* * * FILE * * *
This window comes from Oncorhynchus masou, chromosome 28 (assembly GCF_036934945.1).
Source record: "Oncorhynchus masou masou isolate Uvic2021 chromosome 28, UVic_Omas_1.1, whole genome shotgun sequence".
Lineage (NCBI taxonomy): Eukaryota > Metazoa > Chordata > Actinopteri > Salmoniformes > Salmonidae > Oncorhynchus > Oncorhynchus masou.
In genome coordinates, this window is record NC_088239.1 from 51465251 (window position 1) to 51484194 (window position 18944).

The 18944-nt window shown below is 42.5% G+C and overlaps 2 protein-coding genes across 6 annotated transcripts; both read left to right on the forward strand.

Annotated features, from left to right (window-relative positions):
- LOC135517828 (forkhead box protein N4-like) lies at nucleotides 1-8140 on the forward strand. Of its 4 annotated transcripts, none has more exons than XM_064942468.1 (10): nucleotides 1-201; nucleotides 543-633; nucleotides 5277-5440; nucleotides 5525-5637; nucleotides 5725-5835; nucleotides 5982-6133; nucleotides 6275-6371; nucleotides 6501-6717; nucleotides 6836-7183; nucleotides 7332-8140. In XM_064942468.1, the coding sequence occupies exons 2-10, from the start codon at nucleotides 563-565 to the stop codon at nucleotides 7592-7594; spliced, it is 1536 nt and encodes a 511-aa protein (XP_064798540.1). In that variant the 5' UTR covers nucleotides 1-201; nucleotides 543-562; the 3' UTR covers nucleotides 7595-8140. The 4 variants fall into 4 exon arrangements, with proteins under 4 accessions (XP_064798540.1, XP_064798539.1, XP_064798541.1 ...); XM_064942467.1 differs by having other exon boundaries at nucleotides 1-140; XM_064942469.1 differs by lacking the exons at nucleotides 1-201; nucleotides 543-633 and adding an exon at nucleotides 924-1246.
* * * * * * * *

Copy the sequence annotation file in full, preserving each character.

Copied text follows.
This window comes from Oncorhynchus masou, chromosome 28 (assembly GCF_036934945.1).
Source record: "Oncorhynchus masou masou isolate Uvic2021 chromosome 28, UVic_Omas_1.1, whole genome shotgun sequence".
Lineage (NCBI taxonomy): Eukaryota > Metazoa > Chordata > Actinopteri > Salmoniformes > Salmonidae > Oncorhynchus > Oncorhynchus masou.
In genome coordinates, this window is record NC_088239.1 from 51465251 (window position 1) to 51484194 (window position 18944).

The 18944-nt window shown below is 42.5% G+C and overlaps 2 protein-coding genes across 6 annotated transcripts; both read left to right on the forward strand.

Annotated features, from left to right (window-relative positions):
- LOC135517828 (forkhead box protein N4-like) lies at nucleotides 1-8140 on the forward strand. Of its 4 annotated transcripts, none has more exons than XM_064942468.1 (10): nucleotides 1-201; nucleotides 543-633; nucleotides 5277-5440; nucleotides 5525-5637; nucleotides 5725-5835; nucleotides 5982-6133; nucleotides 6275-6371; nucleotides 6501-6717; nucleotides 6836-7183; nucleotides 7332-8140. In XM_064942468.1, the coding sequence occupies exons 2-10, from the start codon at nucleotides 563-565 to the stop codon at nucleotides 7592-7594; spliced, it is 1536 nt and encodes a 511-aa protein (XP_064798540.1). In that variant the 5' UTR covers nucleotides 1-201; nucleotides 543-562; the 3' UTR covers nucleotides 7595-8140. The 4 variants fall into 4 exon arrangements, with proteins under 4 accessions (XP_064798540.1, XP_064798539.1, XP_064798541.1 ...); XM_064942467.1 differs by having other exon boundaries at nucleotides 1-140; XM_064942469.1 differs by lacking the exons at nucleotides 1-201; nucleotides 543-633 and adding an exon at nucleotides 924-1246.